And  it is not just Christmas – staff in the security, health and catering departments at the Mukono-based university do not break off for Easter holidays either.

Although this is a policy issue that human resources explained, it is evident that most of the affected staff find it understandably unfair.

Christmas is celebrated worldwide in symbolism of  the birth of  Jesus Christ, the Son of God. His life is God’s manifestation  of  selflessness, love, and care. On this day families get together, pray, play, drink and make merry.

How, therefore, do we ensure that this day  carries the same significance to other  people    as it  does    for us – even those  to whom it had no meaning before?

And this is not  just about the departments I have mentioned. There are a lot of people who live dangerously every day, year   after year.

Folks have no families to go back to, no good meal to furnish their enzymes, no warm bed to lie in, and no parent to take them shopping.

Despite urban areas being largely deserted in the festive season, beggars and malnourished street children still dot the roadsides.

One of the street children in  my home town Mbarara stopped me last Christmas as I  walked down the street with a crate of soda. He told me  he was hungry and considering how deserted towns   were  during   the   festive season, it wasn’t a good day at ‘work’ for him.

The last  time he had celebrated Christmas was  six years earlier, after which both his parents had  passed away. Wycliffe, now 12 years, knew no home but Mbaguta Street where he had lived ever since.

He narrated that his relatives, some of whom he saw hopping around town ignored him when they saw him, when approached, they publicly denied knowing him or having  seen him before.

Wycliffe had been left out so many  times already and I was not going to be the next person to do the same to him. I convinced him to come home and together with my family, we shared a meal.

He continued to  live  with us until he was reconciled with his relatives.

It took humility, love  and compassion to help a total  stranger realise that there was  more to life than the  way he lived. And I pray that this Christmas, you can go out of your way to make someone else’s day memorable.

Asked what the most important commandment  was: Jesus singled out love. He preached love for God above all, and for others just as oneself.

Jesus Christ would surely appreciate if this day were devoted not only to our respective families but also to those that do not have the chance or reason  to celebrate.

alex.taremwa@yahoo.co.uk

My sole, slow journey to salvation

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Alex Taremwa

Until the Sunday of October 2, 2016, I had  last stepped foot in church – by choice – on Boxing Day of 2007. Often  I went to church either by compulsion or obligation.

My absence from church for close to a decade should in no way be confused with my agnostic approach to religion. I am convinced that my relationship with Christ is a personal  matter.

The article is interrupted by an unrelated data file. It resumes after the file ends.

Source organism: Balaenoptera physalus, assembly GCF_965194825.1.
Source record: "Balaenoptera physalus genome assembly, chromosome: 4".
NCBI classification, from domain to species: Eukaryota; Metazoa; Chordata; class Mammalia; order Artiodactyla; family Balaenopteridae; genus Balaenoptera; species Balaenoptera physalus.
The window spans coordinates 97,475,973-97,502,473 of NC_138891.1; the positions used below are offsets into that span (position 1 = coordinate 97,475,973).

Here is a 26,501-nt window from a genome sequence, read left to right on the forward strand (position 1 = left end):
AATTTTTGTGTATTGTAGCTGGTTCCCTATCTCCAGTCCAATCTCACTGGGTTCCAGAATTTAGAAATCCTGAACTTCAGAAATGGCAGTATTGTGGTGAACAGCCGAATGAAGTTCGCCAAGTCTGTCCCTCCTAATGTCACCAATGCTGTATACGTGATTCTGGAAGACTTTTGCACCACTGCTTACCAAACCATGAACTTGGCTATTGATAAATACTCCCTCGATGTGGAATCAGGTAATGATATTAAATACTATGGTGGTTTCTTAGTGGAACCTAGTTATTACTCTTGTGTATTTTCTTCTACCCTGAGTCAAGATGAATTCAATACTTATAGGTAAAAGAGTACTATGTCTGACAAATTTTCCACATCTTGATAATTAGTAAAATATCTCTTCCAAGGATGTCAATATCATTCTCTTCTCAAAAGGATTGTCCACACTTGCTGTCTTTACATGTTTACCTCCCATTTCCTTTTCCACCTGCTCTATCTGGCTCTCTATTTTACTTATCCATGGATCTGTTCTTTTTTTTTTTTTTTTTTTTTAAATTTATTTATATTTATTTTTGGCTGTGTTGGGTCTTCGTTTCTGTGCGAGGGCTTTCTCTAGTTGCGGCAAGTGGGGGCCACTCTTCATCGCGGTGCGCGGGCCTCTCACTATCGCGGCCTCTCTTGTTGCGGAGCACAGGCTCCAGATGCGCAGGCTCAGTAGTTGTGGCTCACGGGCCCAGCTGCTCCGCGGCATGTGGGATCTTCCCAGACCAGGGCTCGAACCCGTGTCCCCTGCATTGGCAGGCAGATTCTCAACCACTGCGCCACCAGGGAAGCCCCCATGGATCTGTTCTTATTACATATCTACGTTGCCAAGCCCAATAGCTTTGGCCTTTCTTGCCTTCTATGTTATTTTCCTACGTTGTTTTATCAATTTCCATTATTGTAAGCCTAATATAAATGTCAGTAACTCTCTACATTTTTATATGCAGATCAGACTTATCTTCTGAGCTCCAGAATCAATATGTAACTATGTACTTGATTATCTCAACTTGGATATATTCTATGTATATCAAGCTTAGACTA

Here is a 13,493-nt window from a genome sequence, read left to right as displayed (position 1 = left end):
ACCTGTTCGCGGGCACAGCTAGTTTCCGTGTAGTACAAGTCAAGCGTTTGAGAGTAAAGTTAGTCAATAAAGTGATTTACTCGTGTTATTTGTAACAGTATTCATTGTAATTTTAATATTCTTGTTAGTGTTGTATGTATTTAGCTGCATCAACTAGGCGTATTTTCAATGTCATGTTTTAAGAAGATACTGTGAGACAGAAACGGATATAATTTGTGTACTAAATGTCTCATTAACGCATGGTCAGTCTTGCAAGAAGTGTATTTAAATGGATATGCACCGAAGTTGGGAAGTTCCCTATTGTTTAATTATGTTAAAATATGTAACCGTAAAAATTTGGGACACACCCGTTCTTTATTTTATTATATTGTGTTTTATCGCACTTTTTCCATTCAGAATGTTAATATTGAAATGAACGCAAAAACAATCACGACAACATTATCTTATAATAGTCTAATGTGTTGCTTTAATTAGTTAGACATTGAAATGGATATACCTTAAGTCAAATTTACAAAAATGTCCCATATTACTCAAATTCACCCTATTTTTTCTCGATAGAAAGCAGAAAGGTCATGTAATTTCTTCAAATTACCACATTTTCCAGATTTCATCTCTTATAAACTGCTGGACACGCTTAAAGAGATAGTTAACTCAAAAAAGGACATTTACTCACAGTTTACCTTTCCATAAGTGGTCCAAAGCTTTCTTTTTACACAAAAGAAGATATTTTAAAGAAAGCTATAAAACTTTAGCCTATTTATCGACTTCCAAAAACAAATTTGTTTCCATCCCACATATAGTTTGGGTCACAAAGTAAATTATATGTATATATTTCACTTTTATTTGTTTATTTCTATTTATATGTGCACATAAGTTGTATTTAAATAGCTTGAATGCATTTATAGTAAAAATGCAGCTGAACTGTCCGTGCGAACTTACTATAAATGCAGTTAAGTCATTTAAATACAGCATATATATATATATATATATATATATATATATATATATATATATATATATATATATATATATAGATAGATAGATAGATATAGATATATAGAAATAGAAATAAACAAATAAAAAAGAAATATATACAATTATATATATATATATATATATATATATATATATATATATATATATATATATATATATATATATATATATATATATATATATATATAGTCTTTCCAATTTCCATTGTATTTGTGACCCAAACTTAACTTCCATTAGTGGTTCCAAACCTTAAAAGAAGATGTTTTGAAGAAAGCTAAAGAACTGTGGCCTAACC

However, over the years I have been judged, unfairly or not, as a pagan, an unworthy creature  who shunned Church fellowship and should be condemned to hell fire.

Although I acknowledge being a sinner, I used to believe  that by  doing all the good I could, I was still  worthy in the eyes of God.

In fact, I always  told my “judges” that they will be shocked on Judgement Day when they  see me walking through the VIP entrance (if such a thing exists) into Heaven.

I heard the voice of Jesus

So on Sunday of October 2, 2016, I freely made my way to Nkoyoyo Hall. That morning the choir outdid itself. Their voices were soaring far beyond the clouds, and as they sang the hymn “I  heard the voice of Jesus,” I was deeply touched. It was my first time to hear the hymn  but  it made a lot of sense.

Rewind  to the evening before and  how  I  got to Nkoyoyo. I felt like  I had  heard the voice of Jesus. I vividly  remember how I hurriedly  left  The Standard  offices that Saturday at 6.45 pm, to catch the Liverpool game screening.

Riding  on the boda boda, I heard  the voice of God. It  was not as  loud as portrayed     in the Bible where people fell off their feet.   Rather it   was in my heart – a request of sorts – for me to make  it to church the following morning.

In disbelief I purposed to sleep late that night so I could wake up past   church time, but surprisingly, I was up by 6:30 am the following morning. What excuse did I have now?

In Nkoyoyo Hall I sat in the front row and closely followed Rev Samson Maliisa’s sermon drawn from St Paul’s Letter to the Romans, Chapter 2.

“There  is no such a thing as super Christianity,” Maliisa   said,  adding that, “We all need divine help on a daily basis. We are all potential  candidates of God’s wrath and our judgment shall depend on what we have done – not know or believe!”

I could not agree more. I felt a strong  magnet pull  me  to  the front when the altar call  was made. As I rose from my chair I said to myself, “Well, it’s about time!”

The  special moment I always heard people describe was now mine to savour, as everyone stretched their hands out to pray for me, and every part of me felt free. That is undoubtedly the happiest day of my 25 years’ existence.

alex.taremwa@yahoo.co.uk 

Uganda’s sick health sector problem bigger than mere chemistry passes

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Patients at Apac hospital awaiting medical treatment. Credit: World Policy Journal

BY ALEX TAREMWA

In December 2014, my nephew Sheldon was admitted at Holy Innocents’ Hospital, one of the best children hospitals in Mbarara. He was anemic, dehydrated, and he had malaria that forced him to stare death in the eye.